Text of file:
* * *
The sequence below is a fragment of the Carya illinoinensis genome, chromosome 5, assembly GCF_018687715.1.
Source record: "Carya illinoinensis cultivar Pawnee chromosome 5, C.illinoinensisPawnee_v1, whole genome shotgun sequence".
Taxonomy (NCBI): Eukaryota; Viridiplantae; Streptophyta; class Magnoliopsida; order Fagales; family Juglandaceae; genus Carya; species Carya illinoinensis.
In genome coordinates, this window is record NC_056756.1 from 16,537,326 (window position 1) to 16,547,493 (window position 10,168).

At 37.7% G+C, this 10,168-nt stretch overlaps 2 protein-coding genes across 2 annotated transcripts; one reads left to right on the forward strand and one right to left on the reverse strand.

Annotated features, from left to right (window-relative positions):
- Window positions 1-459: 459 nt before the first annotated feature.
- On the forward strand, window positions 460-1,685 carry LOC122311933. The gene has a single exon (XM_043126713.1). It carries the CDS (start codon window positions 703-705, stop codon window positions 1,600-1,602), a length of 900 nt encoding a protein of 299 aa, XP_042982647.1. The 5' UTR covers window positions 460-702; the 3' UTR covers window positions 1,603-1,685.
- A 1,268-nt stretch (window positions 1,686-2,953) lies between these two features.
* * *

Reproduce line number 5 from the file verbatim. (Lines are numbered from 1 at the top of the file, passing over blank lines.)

At 37.7% G+C, this 10,168-nt stretch overlaps 2 protein-coding genes across 2 annotated transcripts; one reads left to right on the forward strand and one right to left on the reverse strand.